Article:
Schellie-Jayne remembers the early days of her digital journey were rather lonely.

“I felt very isolated when I started experimenting in the tech space. Not many of my legal colleagues were interested… which I do understand, because for many, it doesn’t appear to have immediacy to our work.

“So, I decided to start up an interest group within Chevron. We called it TIGLS, which stands for Technology Interest Group Law and Supply Chain. TIGLS started with just three of us: me, a colleague in Houston and a colleague in China. Now, we have more than 100 people – from Asia, Africa, Europe, USA and South America.

“The group is predominately lawyers, but we also have other tech-interested people, including data scientists, researchers, commercial managers… all sorts of professionals who are simply interested in technology.

“My advice? If you’re also finding there’s a lack of interest within your organisation, stay the course. Consider setting up interest groups and finding ways to demonstrate the importance of tech. You will get buy-in once your colleagues start to see the value in what you’re doing,” she says.

Bringing more women into a male-dominated arena

“Tech is dominated by men,” says Schellie-Jayne.

“This fact isn’t lost on men in the industry. After I became interested in AI, I was standing in an elevator holding a book on machine learning, which is a specific branch of AI. A man in the elevator who I didn’t know looked at me and said, ‘Are you interested in machine learning?’

“I said ‘yes’ and he invited me to join the Perth Machine Learning Group, which happened to be looking for more women members at that time (and still is).

“He understood that from both a diversity and quality perspective, they needed more women in their group.

“In addition to the many benefits of a diverse workforce, it’s also about ensuring we don’t perpetuate a new type of discrimination surrounding tech-language and subculture that once again excludes women.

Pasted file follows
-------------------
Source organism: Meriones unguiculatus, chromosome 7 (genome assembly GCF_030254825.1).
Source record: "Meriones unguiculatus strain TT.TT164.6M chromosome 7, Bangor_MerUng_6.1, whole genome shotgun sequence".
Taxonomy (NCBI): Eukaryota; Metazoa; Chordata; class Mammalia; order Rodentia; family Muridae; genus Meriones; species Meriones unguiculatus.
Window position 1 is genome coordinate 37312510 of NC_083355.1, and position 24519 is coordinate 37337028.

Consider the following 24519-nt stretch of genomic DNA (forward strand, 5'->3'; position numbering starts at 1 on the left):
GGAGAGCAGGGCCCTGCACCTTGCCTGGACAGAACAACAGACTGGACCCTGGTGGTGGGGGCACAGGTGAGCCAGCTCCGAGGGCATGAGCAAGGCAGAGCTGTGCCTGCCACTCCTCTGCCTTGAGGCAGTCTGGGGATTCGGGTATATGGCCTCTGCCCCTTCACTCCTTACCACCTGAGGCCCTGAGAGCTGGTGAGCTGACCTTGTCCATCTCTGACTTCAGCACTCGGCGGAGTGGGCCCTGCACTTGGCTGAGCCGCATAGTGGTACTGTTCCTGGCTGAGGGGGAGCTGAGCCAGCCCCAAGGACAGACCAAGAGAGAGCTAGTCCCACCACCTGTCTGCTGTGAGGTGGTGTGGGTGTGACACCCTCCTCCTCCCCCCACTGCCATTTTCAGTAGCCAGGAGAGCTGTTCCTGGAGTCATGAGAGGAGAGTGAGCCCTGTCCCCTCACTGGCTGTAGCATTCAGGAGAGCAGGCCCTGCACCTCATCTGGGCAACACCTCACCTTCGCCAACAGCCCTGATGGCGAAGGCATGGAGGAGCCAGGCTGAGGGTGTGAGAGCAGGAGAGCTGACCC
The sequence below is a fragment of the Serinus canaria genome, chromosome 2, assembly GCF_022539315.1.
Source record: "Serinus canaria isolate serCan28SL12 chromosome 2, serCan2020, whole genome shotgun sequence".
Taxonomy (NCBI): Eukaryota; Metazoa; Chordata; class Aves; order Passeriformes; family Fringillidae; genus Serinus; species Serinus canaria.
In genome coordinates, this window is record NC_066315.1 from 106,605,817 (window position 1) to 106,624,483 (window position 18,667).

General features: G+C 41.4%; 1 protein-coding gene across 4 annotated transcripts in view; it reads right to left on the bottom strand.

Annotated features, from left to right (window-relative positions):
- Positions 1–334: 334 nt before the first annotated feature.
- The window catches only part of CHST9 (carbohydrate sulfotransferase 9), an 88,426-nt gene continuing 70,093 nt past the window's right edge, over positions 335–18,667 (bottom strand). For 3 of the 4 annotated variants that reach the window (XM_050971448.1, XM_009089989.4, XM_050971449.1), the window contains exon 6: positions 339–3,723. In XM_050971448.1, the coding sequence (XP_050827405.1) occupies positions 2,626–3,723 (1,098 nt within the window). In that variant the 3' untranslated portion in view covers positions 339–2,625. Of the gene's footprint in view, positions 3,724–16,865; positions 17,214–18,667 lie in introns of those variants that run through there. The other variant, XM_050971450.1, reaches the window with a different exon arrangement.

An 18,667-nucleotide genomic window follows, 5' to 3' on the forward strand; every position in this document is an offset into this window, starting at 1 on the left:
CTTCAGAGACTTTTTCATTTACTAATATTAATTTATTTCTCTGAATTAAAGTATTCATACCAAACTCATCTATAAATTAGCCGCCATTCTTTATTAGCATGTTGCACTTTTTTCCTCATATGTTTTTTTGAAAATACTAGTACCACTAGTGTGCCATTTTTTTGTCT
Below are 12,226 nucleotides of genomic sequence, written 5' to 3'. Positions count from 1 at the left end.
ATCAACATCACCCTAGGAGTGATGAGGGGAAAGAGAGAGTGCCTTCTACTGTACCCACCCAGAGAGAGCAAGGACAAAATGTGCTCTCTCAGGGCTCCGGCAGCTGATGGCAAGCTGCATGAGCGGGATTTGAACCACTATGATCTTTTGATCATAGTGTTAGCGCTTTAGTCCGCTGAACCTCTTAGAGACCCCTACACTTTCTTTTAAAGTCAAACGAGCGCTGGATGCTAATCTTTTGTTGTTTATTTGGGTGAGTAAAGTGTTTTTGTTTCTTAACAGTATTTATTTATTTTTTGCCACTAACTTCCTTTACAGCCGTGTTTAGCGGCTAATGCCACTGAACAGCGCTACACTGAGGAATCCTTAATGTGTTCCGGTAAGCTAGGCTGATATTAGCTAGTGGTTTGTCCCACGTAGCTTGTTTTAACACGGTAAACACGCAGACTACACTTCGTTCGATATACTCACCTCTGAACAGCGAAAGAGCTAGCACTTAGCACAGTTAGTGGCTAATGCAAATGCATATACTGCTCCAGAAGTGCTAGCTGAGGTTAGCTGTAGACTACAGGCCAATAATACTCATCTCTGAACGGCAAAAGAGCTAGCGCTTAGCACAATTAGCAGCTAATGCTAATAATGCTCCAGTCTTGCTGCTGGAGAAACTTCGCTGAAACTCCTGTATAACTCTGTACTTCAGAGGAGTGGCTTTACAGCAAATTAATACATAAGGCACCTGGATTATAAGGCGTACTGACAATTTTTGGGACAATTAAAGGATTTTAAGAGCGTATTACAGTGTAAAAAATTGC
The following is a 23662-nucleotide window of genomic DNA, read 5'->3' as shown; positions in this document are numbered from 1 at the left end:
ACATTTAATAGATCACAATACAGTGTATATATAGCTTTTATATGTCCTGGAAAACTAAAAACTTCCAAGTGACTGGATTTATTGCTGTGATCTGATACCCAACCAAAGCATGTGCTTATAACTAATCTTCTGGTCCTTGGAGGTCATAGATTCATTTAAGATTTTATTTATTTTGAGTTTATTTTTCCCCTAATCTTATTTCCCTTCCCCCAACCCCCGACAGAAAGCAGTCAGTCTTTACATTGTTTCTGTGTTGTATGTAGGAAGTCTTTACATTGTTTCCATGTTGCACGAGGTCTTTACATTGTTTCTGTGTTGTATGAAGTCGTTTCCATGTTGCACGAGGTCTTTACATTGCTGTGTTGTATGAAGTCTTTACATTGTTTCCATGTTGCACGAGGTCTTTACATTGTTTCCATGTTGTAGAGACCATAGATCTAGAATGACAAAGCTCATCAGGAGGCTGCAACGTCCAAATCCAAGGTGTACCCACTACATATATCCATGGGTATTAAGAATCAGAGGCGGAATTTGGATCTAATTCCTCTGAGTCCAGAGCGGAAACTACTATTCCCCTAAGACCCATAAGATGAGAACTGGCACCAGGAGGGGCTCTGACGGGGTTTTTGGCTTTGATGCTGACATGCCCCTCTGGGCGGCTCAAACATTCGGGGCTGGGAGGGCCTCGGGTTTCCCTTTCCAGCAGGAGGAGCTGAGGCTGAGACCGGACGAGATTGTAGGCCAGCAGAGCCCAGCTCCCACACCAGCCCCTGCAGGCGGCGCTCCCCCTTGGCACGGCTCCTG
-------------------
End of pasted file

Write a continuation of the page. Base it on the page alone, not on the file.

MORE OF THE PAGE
“That’s why one of my missions is to get more women lawyers interested in tech. And why all organisations should be conscious of gender-equality when it comes to new technologies,” she says.

New lawyers should be excited at the opportunities

“Entrants into the legal profession have come at the perfect time. The profession they’re entering is going to be way more fun than the profession I originally entered.

“When I was a graduate, I spent months in rooms filled with documents undertaking tedious discovery and due diligence tasks. But now, much of this work can be done by technology, which is fantastic.

“These new lawyers will get to do much more interesting and strategic tasks than in the past; the type of legal problem solving which attracted them to this profession in the first place.

“My advice to new lawyers is to keep abreast of how the profession is developing and how technology will be used. Connect with like-minded people in the legal field who are interested in tech and keep yourself in the conversation.

“And continue to hone the skills that future lawyers will need. Start by exploring and experimenting with the many low-code and no-code apps out there,” she says.

CLI’s role in creating ‘legalpreneurs’

Schellie-Jayne says, “I’ve been involved with the Centre for Legal Innovation (CLI) for more than three years. It all started because someone in the CLI found out about my machine-learning work in natural language processing.

“The CLI is ahead of the game in raising tech-related issues and bringing people together to discuss them.

“But more than that, the CLI is encouraging legal entrepreneurship. This is important because every future lawyer will need the ability to experiment and rethink how about both the practice and business of law.

“I feel so fortunate to have made that connection all those years ago. The CLI has added so much to my own digital journey. And I’m sure there are many other lawyers across Australia and beyond who would say exactly the same thing,” she says.